After a chart, or other correlation has been prepared, it is consulted to evaluate or determine the number of passes that the remaining resistor paste must be subjected to in order to obtain in it the desired electrical properties. This process step is indicated by block 60 on FIG. 1. The remaining paste is then conditioned to the indicated number of passes, and the resultant milled resistance composition is placed in storage 62 or used.
When it is desired to obtain a very precise control of resistor composition properties, the paste is milled a numher of .passes slightly less than the actual number in the control evaluation step 60. Then a sample is taken, applied to a substrate, dried, fired, and tested to determine the magnitude of the property of interest. The chart, or correlation, can then be used to determine very precisely the additional number of passes necessary to further condition the resistor paste to the desired condition.
A preferred embodiment of the conditioning method of the invention is milling resistor paste to achieve a specific value of resistivity of resistors produced therefrom. In this embodiment a correlation, preferably a graph, is made by testing fired resistors and plotting resistance versus number of passes. The graph is then used to deterimne the required number of passes through the roll mill that the paste must be subjected to achieve the desired resistivity value in the resistor paste.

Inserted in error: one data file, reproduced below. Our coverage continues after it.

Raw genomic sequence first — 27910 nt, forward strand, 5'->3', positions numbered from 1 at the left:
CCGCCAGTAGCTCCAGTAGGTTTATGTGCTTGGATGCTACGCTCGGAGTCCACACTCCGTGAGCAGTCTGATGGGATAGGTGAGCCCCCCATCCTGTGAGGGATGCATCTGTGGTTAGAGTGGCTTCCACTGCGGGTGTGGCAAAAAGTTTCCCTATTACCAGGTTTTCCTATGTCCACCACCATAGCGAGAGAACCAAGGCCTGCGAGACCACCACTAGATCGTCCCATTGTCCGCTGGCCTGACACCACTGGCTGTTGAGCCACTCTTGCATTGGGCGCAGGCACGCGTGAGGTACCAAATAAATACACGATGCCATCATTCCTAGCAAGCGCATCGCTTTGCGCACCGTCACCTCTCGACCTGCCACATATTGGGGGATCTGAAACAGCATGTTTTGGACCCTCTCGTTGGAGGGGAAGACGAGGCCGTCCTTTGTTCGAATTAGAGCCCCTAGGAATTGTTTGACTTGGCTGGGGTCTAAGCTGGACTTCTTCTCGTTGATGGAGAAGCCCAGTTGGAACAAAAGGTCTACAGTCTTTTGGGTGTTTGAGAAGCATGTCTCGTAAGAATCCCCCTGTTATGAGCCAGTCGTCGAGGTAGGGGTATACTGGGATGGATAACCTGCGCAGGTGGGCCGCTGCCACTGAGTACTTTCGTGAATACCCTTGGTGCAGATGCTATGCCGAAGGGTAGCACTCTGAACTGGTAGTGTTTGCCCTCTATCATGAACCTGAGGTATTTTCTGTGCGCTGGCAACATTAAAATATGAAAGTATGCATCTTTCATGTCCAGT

Another preferred embodiment of the conditioning method of the invention is milling resistor paste to achieve a specific value of TCR. In most instances a TCR of zero is most desirable. In using the graph prepared in the testing and charting step, the appropriate number of passes necessary to condition the paste to zero TCR can be determined by noting where the curve crosses the zero TCR value. In some instances, where the curve does not cross the zero value of TCR, the most optimum number of passes can be determined to give the lowest and most optimum value.
The method can also be utilized to strike an optimum balance by plotting a number of variables, such as resistance, TCR, drift, etc., and noting the most desirable compromise which can be achieved. The appropriate number of passes to achieve this compromise can then be evaluated and utilized to condition the resistor paste.
In the practice of my conditioning method, the testing and charting step need to be done once only for a given type of paste. For example, the charting need be done only once for a given lot of paste. Subsequent batches of the paste, it the production steps and relative proportions of ingredients are the same, can be evaluated from a chart prepared previously. The method can also be used to condition resistor pastes which are commercially available and which component ingredients are unknown.